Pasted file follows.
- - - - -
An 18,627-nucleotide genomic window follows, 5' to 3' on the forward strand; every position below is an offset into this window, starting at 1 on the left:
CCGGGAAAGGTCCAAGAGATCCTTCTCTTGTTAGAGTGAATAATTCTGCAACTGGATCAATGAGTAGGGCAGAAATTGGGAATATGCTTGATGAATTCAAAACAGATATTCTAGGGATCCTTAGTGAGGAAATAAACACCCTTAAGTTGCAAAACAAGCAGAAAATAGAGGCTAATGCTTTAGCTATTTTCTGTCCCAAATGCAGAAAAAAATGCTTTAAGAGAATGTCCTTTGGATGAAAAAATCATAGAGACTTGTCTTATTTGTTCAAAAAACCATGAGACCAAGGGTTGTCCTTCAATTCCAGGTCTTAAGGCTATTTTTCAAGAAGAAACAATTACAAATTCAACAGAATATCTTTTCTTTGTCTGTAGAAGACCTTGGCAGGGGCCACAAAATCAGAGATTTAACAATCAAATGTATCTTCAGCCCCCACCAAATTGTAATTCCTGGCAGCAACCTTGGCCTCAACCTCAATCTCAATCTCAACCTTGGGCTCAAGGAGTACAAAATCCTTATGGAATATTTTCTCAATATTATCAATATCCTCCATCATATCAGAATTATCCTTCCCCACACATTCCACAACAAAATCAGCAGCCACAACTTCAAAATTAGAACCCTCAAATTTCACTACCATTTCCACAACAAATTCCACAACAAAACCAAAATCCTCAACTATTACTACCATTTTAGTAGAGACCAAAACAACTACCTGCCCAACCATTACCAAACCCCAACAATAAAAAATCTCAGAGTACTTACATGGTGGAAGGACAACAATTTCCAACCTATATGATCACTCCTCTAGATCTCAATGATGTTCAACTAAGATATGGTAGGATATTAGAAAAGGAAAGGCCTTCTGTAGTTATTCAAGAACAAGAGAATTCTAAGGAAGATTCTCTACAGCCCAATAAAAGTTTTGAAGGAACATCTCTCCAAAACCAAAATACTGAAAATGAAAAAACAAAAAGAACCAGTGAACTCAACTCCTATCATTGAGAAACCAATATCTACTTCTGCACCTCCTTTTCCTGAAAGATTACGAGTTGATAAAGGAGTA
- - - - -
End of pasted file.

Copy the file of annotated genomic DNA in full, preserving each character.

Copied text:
An 18,627-nucleotide genomic window follows, 5' to 3' on the forward strand; every position below is an offset into this window, starting at 1 on the left:
CCGGGAAAGGTCCAAGAGATCCTTCTCTTGTTAGAGTGAATAATTCTGCAACTGGATCAATGAGTAGGGCAGAAATTGGGAATATGCTTGATGAATTCAAAACAGATATTCTAGGGATCCTTAGTGAGGAAATAAACACCCTTAAGTTGCAAAACAAGCAGAAAATAGAGGCTAATGCTTTAGCTATTTTCTGTCCCAAATGCAGAAAAAAATGCTTTAAGAGAATGTCCTTTGGATGAAAAAATCATAGAGACTTGTCTTATTTGTTCAAAAAACCATGAGACCAAGGGTTGTCCTTCAATTCCAGGTCTTAAGGCTATTTTTCAAGAAGAAACAATTACAAATTCAACAGAATATCTTTTCTTTGTCTGTAGAAGACCTTGGCAGGGGCCACAAAATCAGAGATTTAACAATCAAATGTATCTTCAGCCCCCACCAAATTGTAATTCCTGGCAGCAACCTTGGCCTCAACCTCAATCTCAATCTCAACCTTGGGCTCAAGGAGTACAAAATCCTTATGGAATATTTTCTCAATATTATCAATATCCTCCATCATATCAGAATTATCCTTCCCCACACATTCCACAACAAAATCAGCAGCCACAACTTCAAAATTAGAACCCTCAAATTTCACTACCATTTCCACAACAAATTCCACAACAAAACCAAAATCCTCAACTATTACTACCATTTTAGTAGAGACCAAAACAACTACCTGCCCAACCATTACCAAACCCCAACAATAAAAAATCTCAGAGTACTTACATGGTGGAAGGACAACAATTTCCAACCTATATGATCACTCCTCTAGATCTCAATGATGTTCAACTAAGATATGGTAGGATATTAGAAAAGGAAAGGCCTTCTGTAGTTATTCAAGAACAAGAGAATTCTAAGGAAGATTCTCTACAGCCCAATAAAAGTTTTGAAGGAACATCTCTCCAAAACCAAAATACTGAAAATGAAAAAACAAAAAGAACCAGTGAACTCAACTCCTATCATTGAGAAACCAATATCTACTTCTGCACCTCCTTTTCCTGAAAGATTACGAGTTGATAAAGGAGTA